Columns

Collioure’s sand-and-pebble beach ends at the Notre-Dame des Anges church, a view that has inspired many modern artists.

Along the western Mediterranean coast, two easygoing -- and easy-to-enjoy -- beach towns stand like sister cities on each side of the border between France and Spain. Both Collioure, in France, and Cadaques, in Spain, are off the grid when it comes to glitzy resorts. And each has a delightful ambience, with welcoming beaches, quaint back streets, and scenery that inspired many notable 20th-century artists.

On the French side, Collioure is where I like to unwind and...

CONTINUE READING »
The Bavarian town of Fussen has a rich history and evocative corners beyond its cobbled core.

Like so many travelers, my images of Germany -- cute villages, dirndls and lederhosen, and fairy-tale castles -- are from Bavaria, in the foothills of the Alps. You could easily spend a week here, soaking up culture as you bike along fragrant fields and tour the sights.

My favorite home bases for exploring the Bavarian Alps are Fussen and Reutte (just over the border in Austria). They put you an easy drive from the region's most popular sights: the wood...

CONTINUE READING »
Belgians are happy to educate you on the numerous varieties of beer made in this small country.

Whenever I think of Belgium, I recall digging into a dish of mussels while seated on a sunny square in Brussels, in the shadow of a lacy medieval spire. My waiter bragged, "In Belgium, we eat as hearty as the Germans and as fine as the French."

Wedged between Germany, France and the Netherlands, Belgium often gets lost in the mix. But this overlooked country rewards with some of Europe's finest cuisine,...

CONTINUE READING »
Made of pink marble and decorated with Gothic spires, Milan’s cathedral is one of the largest in Europe.

While many tourists come to Italy only for the past, those who make time for Milan find that this powerful, no-nonsense city is a delightful mix of yesterday and today. Anchored by its historic cathedral, Milan is a modern, time-is-money metropolis of refined tastes. The window displays on its shopping streets are gorgeous, the well-dressed Milanesi are ultra-chic, and even the cheese comes gift-wrapped.

But beyond the bling, Milan has historic...

CONTINUE READING »
Completed in 1874, this neoGothic church was declared the Cathedral of Saint Florin in 1997 — Vaduz, Liechtenstein.

Dear Globetrotter:

Welcome to the 519th issue of your monthly foreign-travel magazine.

Last month, I described how, unlike members of the general public, ITN subscribers have special benefits on our website.

For one thing, if you’re a subscriber, you can have full and unlimited access to all posted articles, letters and news items from the magazine — great when planning a trip and looking for recommendations of...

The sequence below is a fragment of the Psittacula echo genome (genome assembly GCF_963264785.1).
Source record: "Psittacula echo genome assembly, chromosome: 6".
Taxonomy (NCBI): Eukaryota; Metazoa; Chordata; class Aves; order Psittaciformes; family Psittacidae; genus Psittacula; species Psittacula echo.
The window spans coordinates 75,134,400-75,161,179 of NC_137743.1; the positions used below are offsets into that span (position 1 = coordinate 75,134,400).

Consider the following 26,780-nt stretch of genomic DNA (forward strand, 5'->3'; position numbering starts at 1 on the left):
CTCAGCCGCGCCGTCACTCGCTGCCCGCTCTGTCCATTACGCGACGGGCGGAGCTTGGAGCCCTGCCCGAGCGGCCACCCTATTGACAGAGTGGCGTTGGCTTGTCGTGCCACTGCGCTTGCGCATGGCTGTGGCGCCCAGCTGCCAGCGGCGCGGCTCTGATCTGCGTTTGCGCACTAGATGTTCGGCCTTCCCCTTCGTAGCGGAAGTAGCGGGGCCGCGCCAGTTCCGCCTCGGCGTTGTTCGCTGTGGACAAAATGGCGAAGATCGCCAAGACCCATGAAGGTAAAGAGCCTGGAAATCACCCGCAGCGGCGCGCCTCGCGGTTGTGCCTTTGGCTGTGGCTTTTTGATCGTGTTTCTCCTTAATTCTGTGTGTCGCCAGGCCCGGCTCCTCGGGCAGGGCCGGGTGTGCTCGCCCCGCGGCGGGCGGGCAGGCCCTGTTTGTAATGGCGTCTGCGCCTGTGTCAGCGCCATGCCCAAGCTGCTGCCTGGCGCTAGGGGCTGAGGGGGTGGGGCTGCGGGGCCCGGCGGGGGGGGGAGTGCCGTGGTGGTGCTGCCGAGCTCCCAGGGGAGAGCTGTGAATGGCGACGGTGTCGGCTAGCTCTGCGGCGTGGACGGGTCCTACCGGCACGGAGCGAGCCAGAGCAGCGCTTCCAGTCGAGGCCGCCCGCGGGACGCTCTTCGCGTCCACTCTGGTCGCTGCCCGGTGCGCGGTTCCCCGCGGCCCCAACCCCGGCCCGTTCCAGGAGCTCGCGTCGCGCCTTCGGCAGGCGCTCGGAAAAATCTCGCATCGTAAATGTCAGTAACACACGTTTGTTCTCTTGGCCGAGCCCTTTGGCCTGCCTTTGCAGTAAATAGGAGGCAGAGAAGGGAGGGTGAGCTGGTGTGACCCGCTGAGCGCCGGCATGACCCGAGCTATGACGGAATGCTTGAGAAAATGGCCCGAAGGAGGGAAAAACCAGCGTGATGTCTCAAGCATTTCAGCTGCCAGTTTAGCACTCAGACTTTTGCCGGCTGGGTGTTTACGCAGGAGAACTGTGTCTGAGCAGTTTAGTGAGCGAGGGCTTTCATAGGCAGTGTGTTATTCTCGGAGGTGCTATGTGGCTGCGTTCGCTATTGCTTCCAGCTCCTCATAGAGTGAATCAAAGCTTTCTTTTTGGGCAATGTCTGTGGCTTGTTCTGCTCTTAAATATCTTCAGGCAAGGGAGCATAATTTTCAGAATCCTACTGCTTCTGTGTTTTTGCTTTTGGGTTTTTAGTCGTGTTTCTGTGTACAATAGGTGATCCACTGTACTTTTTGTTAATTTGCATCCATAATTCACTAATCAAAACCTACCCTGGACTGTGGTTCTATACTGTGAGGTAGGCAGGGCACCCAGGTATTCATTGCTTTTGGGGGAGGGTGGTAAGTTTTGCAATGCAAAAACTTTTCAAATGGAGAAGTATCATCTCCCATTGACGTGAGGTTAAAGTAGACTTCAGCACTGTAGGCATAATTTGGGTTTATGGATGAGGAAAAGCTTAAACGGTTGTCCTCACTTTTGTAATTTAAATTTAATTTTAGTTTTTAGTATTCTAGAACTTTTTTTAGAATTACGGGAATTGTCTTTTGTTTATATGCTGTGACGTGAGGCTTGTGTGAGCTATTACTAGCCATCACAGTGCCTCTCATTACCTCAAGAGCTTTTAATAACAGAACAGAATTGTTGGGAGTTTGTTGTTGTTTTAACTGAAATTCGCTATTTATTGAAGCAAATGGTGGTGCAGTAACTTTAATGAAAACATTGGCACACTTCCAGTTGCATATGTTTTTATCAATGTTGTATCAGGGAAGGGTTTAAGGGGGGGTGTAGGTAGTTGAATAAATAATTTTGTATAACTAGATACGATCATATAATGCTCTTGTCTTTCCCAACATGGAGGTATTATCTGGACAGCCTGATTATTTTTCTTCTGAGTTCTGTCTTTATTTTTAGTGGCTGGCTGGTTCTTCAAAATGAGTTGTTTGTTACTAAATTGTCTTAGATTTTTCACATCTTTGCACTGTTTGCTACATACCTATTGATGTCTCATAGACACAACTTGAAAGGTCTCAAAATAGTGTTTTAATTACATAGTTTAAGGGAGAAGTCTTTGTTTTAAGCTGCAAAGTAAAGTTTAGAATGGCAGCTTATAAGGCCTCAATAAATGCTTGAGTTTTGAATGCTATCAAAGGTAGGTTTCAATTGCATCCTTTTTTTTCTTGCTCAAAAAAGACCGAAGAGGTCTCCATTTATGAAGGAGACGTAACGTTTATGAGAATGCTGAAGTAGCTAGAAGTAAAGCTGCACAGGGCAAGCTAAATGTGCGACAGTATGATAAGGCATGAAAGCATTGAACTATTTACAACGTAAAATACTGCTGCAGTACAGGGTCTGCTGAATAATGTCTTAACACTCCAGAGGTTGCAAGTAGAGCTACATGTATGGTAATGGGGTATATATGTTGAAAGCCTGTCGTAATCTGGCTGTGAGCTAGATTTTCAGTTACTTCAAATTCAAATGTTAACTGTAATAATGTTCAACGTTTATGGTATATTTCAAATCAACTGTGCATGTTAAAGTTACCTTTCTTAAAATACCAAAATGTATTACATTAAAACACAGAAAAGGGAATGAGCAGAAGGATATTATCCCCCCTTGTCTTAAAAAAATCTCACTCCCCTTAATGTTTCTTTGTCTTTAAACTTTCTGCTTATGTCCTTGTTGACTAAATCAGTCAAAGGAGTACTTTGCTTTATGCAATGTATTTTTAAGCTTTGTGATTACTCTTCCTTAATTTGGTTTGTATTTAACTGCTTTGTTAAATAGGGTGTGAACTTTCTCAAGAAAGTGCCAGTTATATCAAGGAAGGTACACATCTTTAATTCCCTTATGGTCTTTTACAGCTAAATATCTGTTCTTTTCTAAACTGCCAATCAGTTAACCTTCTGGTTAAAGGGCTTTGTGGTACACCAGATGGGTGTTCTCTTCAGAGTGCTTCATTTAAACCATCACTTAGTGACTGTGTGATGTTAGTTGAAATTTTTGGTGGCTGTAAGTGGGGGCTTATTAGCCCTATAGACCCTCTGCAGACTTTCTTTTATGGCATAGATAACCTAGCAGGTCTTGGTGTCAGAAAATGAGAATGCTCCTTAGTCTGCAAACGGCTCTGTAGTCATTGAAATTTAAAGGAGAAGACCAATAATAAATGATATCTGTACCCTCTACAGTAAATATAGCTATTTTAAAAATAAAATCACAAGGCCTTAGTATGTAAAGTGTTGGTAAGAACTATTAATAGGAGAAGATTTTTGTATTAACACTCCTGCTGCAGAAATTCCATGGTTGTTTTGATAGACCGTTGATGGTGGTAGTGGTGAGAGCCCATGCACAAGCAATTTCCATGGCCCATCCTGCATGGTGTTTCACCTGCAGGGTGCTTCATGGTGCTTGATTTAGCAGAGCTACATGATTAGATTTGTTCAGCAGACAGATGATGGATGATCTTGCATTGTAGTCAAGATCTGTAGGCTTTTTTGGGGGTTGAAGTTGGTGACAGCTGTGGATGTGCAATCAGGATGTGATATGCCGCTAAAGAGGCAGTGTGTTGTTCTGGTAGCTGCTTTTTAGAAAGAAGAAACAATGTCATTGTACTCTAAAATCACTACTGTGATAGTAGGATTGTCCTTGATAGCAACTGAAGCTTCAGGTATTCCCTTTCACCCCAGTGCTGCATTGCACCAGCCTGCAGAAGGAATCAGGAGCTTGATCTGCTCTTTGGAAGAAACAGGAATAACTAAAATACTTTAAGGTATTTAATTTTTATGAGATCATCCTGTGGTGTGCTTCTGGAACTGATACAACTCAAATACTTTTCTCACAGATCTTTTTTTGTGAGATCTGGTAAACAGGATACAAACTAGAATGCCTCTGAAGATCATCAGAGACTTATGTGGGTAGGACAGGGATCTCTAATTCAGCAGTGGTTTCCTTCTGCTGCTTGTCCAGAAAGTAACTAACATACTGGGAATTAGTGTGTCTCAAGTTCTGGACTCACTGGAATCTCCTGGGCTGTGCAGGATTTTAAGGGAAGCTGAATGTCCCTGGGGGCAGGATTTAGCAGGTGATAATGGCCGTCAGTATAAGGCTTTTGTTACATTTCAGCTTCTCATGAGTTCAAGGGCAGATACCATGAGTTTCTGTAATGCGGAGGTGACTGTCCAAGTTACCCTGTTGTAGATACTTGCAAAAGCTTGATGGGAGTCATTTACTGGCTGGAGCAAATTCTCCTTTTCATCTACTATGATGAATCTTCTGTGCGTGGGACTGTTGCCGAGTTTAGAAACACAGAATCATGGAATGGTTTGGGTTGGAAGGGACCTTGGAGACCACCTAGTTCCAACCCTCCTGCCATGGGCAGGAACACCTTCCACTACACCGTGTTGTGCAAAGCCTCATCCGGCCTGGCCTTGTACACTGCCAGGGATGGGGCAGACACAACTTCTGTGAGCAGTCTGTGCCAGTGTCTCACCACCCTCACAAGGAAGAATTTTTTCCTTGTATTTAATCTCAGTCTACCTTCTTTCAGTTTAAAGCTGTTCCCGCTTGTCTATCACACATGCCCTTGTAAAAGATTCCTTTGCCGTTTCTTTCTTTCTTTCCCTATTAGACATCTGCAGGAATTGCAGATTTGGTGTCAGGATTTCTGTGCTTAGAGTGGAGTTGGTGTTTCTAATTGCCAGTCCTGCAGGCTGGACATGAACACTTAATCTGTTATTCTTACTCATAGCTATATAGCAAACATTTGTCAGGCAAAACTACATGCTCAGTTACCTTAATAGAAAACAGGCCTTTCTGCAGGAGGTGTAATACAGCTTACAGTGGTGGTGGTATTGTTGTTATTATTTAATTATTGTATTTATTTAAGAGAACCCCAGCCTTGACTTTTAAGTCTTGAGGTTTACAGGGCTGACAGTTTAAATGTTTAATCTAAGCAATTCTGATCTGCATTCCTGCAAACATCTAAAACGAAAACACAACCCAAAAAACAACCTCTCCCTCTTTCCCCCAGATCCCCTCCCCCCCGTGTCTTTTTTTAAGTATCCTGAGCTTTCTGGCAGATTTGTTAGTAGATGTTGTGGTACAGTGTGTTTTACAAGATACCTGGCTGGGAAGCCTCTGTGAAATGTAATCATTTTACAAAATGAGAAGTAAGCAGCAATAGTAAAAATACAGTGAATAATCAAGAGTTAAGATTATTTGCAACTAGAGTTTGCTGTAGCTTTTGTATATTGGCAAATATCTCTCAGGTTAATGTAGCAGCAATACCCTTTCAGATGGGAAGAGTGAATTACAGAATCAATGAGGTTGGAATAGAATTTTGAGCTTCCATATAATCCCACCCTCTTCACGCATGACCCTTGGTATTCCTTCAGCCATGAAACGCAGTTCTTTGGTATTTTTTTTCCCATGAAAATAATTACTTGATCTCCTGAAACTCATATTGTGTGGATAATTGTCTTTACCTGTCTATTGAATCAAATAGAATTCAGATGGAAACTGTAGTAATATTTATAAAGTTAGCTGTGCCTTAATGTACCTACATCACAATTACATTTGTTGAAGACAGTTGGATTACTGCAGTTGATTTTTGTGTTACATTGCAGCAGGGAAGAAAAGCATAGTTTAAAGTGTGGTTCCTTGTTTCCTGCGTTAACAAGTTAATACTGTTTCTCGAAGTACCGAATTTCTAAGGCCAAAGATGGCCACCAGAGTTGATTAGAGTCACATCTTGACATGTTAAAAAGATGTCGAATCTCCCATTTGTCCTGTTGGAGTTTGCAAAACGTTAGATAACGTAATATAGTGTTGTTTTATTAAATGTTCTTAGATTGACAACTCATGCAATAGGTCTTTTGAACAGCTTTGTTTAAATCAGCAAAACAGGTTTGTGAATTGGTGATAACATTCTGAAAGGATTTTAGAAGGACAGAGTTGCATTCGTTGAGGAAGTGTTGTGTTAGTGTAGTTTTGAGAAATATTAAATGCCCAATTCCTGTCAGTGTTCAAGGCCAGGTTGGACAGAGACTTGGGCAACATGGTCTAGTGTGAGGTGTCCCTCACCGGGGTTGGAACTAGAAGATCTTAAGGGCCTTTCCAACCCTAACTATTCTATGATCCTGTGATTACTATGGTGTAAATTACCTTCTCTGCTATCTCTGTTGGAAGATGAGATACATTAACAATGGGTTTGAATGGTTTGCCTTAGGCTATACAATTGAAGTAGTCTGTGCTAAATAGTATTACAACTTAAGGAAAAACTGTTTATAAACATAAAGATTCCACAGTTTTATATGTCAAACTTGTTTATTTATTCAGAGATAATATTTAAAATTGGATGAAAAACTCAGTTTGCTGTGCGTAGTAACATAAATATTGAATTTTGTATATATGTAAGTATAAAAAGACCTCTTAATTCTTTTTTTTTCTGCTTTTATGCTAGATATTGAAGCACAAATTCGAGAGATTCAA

CONTINUE READING »
Book reserved-time tickets online as far ahead as possible for Granada’s Alhambra to ensure that you’ll see its best part: the exquisite Palacios Nazaríes. Photo by Cameron Hewitt

Looking at 2019, here are selected news items and warnings from a few of Rick’s recent articles. — Editor

• Like many travelers, in spring of last year I visited Barcelona, SPAIN, dreaming of seeing Antoni Gaudí’s breathtaking Sagrada Família church. When I got there, the ticket office was closed, with a posted sign: “No more tickets today. Buy your ticket for another day online.” Thankfully, I had known to book tickets in advance.

...

CONTINUE READING »
The “Italianette-style” addition at the entrance to the garden. Photo courtesy of Tresco Abbey Garden

In the early-morning light of May 2018, Grand Circle Cruise Line’s M/V Corinthian dropped anchor off Tresco in the Isles of Scilly archipelago. (See my article “Maritime Jewels — Cruising the British Isles & Ireland” in the October 2018 issue.)

Once the landing platform was launched, the ship’s tender sped off toward Tresco on a mission to fetch Mike Nelhams, curator of the island’s near-subtropical Abbey Garden that we’d come to...

CONTINUE READING »
The meeting hall at Nuraghe Palmavera on the Italian island of Sardinia.

Three thousand years ago, stone towers — often surrounded by settlements enclosed within stone walls — peppered the Sardinian countryside. There were an estimated six to seven thousand of these towers constructed in the period roughly between 1600 and 550 BC, the Bronze and Iron ages in Sardinia. Perhaps many more still lie undiscovered beneath the ground or covered by earth mounds.

These stone towers are called nuraghi (singular, nuraghe), and they have become...

CONTINUE READING »